Who Keeps The Pets If We Get Divorced?

18th August 2020
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The Laws of England and Wales view pets as chattels (property). Therefore, although we Brits think of our pets as members of the family, a pet will not be treated in the same way as a child by the courts.

As a pet is considered a chattel, it is likely that the person who paid for the pet will be viewed as the legal owner. Other factors used to determine ownership include:

  • The name on any contract with the breeder or rescue centre
  • The name on any Kennel Club registration documents
  • The name on the microchip database
  • The owner’s name as recorded at the vets
  • The name on the insurance certificate
  • Who pays the day to day expenses for the pet (food, vets’ bills)
  • Who usually takes care of the pet

If you are separating, it is sensible to come to an amicable agreement about your pets. If you are finding it difficult to decide on arrangements for your pet, mediation is likely to be the best forum in which to discuss the matter.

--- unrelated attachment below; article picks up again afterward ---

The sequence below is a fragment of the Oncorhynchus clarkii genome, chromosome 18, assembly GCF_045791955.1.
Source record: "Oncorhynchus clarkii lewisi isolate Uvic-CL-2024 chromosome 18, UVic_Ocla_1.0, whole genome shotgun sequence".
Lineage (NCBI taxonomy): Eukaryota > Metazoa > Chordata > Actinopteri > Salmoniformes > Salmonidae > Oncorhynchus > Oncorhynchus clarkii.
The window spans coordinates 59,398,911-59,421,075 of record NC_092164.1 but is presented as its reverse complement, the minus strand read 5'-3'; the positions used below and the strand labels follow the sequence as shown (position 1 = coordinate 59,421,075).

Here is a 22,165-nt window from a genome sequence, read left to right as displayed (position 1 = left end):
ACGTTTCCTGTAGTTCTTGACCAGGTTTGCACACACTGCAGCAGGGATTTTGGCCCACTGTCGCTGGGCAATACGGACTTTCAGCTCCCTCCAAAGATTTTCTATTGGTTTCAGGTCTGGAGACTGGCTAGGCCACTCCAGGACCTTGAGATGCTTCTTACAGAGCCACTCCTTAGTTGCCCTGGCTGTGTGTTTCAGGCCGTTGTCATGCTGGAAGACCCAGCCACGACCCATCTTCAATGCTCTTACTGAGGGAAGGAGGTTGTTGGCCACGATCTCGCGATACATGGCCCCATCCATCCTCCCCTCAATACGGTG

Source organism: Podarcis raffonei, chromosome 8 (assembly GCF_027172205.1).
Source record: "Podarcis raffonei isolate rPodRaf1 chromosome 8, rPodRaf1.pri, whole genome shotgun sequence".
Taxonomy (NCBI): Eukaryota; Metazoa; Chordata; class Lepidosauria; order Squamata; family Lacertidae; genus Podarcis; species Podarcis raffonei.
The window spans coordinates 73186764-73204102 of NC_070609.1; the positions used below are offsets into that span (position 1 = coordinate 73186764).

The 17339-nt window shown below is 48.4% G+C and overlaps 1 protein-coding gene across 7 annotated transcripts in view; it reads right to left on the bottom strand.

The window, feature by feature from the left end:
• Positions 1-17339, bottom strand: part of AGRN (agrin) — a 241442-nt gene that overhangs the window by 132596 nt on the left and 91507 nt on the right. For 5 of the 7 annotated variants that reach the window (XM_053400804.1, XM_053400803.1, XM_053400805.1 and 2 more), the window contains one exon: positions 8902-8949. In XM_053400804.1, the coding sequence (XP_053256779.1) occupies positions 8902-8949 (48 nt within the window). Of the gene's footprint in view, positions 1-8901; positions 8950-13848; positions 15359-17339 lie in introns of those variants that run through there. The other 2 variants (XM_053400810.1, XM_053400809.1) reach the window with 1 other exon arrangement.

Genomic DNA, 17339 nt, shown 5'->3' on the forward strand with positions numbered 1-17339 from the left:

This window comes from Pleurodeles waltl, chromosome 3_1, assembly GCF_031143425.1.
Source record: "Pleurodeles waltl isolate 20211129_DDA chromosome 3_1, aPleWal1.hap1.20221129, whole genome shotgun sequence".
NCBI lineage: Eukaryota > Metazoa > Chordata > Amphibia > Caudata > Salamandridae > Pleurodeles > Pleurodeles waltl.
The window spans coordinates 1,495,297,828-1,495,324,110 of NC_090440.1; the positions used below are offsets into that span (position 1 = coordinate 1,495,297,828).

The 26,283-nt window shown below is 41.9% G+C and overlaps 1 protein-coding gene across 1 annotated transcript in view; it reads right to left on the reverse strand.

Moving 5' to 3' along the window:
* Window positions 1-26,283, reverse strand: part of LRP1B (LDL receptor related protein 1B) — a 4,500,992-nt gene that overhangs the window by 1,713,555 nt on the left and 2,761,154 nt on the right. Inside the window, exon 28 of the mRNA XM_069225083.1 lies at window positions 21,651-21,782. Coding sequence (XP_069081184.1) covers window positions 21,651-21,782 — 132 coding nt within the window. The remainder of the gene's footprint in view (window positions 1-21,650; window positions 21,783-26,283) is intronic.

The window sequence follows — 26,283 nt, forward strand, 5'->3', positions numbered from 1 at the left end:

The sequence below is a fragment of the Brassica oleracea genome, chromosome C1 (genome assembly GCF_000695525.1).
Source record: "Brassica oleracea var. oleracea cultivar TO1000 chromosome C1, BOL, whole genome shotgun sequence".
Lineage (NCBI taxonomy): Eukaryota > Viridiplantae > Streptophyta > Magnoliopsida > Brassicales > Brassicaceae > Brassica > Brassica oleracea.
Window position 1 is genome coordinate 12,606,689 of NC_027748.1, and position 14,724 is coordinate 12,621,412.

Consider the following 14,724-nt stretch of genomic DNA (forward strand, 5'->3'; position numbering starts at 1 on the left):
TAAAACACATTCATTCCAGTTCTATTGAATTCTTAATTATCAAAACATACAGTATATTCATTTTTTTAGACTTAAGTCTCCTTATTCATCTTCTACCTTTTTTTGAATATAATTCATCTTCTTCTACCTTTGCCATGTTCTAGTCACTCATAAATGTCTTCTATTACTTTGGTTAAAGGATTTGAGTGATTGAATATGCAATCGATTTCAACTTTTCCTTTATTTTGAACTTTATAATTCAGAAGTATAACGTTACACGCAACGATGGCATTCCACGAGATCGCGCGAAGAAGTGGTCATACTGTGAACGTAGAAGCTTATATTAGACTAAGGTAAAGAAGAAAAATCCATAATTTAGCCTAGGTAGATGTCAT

You should consider what is in the best interests of the pet, i.e. who can give it the time and care it needs. A dog will need some outside space and walks. A cat on the other hand, is more independent, but also more territorial and likely to be very attached to its home and surrounding area.

Recently, Ant McPartlin and Lisa Armstrong’s bitter divorce included a reported “custody battle” over who would get to keep Hurley, their beloved Labrador. However, court is generally not the place to resolve disputes over pets as court proceedings are an expensive remedy and last resort. Whilst a court may rule on who gets to keep the pet (i.e. whose “chattel” it is), it does not have the power to order the legal owner to give access to the pet to the non-legal owner, and they will certainly not get involved in ordering financial support for it!

It appears that in McPartlin and Armstrong’s case, they agreed to share care of the dog. Whilst a shared care agreement might work for some couples, you should consider how this will work in practice. If you do not have any children, you should consider whether you really want to be tied to your ex-partner for the duration of the pet’s life. Other factors to consider include how well you are able to communicate with each other, and who is going to pay for large expenses such as vet bills and pet insurance.